[FIGURE 1 OMITTED]

[FIGURE 2 OMITTED]

The function of the spectrometer is to measure the magnitude of the proton momentum, [p.sub.p]. The electron neutrino correlation, a, expresses the dependence of decay rate on the angle between the neutrino and electron, cos(Vev) = cos(Ve)cos(Vv) + sin(Ve)sin(Vv)cos([phi]e - [phi]v). [V.sub.e] and [[phi].sub.e] are the electron polar and azimuthal angles, [V.sub.v] and [[phi].sub.v] are the neutrino polar and azimuthal angles, and [V.sub.ev] is the angle between the electron and neutrino. It is not necessary to measure all the above angles because Vev can be determined from the electron energy and the proton momentum squared. The electron energy is precisely measured in the Si detectors. The electron and neutrino momenta, [p.sub.e] and [p.sub.v], can be determined from the electron energy. cos(Vev) can then be determined from the proton momentum and the electron energy using [p.sub.p.sup.2] = [p.sub.e.sup.2] + 2 [p.sub.e][p.sub.v] cos(Vev) + [p.sub.v.sup.2]. For a perfect determination of the proton momentum, [p.sub.p] and cos(Vev), the error in a, [[sigma].sub.a] = [square root of (3/n [[beta].sub.ave.sup.2])] = 2.3/[square root of n]. [[beta].sub.ave.sup.2] is the mean squared value of the electron velocity divided by the speed of light weighted by the phase space of the electron energy. The above reference design achieves [[sigma].sub.a] = 2.4/[square root of n].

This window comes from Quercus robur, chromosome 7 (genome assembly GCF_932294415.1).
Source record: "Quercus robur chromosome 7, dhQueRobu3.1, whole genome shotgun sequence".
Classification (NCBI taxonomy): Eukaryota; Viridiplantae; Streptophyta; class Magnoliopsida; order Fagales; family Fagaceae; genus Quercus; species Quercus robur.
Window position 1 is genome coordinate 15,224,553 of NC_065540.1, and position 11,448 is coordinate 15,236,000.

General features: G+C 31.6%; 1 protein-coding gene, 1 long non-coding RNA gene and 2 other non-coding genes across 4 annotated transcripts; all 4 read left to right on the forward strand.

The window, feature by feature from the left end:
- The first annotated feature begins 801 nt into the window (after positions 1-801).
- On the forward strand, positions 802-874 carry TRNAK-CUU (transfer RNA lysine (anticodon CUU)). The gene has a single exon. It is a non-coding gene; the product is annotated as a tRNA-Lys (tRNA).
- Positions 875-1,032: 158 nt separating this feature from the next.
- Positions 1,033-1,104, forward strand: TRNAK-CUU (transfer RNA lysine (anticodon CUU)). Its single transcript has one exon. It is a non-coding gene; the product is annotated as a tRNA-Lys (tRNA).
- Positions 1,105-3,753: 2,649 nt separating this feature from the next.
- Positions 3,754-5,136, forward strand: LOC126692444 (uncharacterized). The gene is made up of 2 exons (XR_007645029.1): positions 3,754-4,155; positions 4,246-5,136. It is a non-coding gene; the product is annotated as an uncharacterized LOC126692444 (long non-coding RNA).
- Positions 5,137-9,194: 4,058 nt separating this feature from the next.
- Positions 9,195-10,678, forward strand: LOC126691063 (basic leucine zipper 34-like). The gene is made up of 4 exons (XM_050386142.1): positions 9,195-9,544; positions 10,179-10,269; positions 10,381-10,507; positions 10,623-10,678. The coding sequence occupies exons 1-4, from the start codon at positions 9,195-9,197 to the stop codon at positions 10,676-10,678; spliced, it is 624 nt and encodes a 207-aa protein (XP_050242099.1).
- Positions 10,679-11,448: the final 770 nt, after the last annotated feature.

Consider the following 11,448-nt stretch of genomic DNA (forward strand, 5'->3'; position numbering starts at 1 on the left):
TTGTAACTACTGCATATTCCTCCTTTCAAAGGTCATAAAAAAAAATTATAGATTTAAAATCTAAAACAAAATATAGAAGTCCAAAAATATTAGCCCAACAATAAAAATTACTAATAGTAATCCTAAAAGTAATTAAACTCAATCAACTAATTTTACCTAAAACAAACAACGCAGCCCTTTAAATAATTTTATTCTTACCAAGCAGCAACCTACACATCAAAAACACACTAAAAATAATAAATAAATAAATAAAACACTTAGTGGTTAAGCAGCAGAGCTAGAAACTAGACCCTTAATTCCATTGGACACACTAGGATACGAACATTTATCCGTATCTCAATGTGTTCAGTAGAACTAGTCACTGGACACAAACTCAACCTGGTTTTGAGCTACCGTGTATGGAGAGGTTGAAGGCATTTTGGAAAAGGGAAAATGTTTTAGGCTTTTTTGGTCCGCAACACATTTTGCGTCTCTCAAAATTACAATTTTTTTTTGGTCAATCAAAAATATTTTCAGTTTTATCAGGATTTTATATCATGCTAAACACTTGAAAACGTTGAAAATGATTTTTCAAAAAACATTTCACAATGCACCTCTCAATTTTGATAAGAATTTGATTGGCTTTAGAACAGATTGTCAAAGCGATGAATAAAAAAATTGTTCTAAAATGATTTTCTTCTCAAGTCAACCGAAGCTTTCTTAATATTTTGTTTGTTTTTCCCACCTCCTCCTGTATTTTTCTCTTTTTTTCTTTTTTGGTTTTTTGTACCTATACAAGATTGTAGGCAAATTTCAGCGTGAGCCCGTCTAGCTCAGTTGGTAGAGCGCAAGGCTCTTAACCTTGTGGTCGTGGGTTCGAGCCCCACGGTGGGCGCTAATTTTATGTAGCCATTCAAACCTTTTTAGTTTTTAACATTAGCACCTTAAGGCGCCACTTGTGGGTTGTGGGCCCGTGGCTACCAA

Figure 2 shows a plot of 1/[v.sub.z](z) for two events with an electron energy of 391 keV. For one case the proton momentum is in the z direction and for the other with its momentum at at 84 degrees. The times of flight are 4.76 [micro]s and 4.07 [micro]s. The imperfect correspondence between [p.sub.p] and TOF implies that the error in a will be larger than its theoretical minimum value. However, except for events where the proton momentum in the z direction is small, the correspondence is good. The best information on [G.sub.a]/[G.sub.v] has come from measurements of the electron-neutron spin correlation, A. In order to measure A it is necessary not only to determine the neutron polarization and but also which of the two detectors the electron struck first. This determination may be imperfect due to electron back scattering. The electron-neutrino opening angle depends on the square of the proton momentum and it is therefore not necessary to determine the relative direction of the electron and proton in order to measure the electron-neutrino correlation. The TOF and electron energy are sufficient. The practical implication of combining the two directions is important. It is possible to obtain commercially segmented Si detectors with thin ion-implanted entrance windows. The sheet resistance of the ion-implanted junction is large and the large rise time ([approximately equal to] 50 ns) makes fast timing difficult. The ability to use slow Si detectors makes the experiment feasible without new technology.

Figure 3 shows the results of a Monte-Carlo calculation of the error in a. Events were generated according to the electron kinetic energy and the angles of the electron and neutrino. The time of flight was calculated for the proton and using the adiabatic approximation. The yield and the logarithmic derivative of the yield with respect to a were calculated. The neutron decay rate is and ~[1 + a [beta] cos(Vev)] and (1/[beta])(d ln(Y)/da) approaches [+ or -]1 for small and large values of TOF, where cos(Vev) = [+ or -]1, as expected.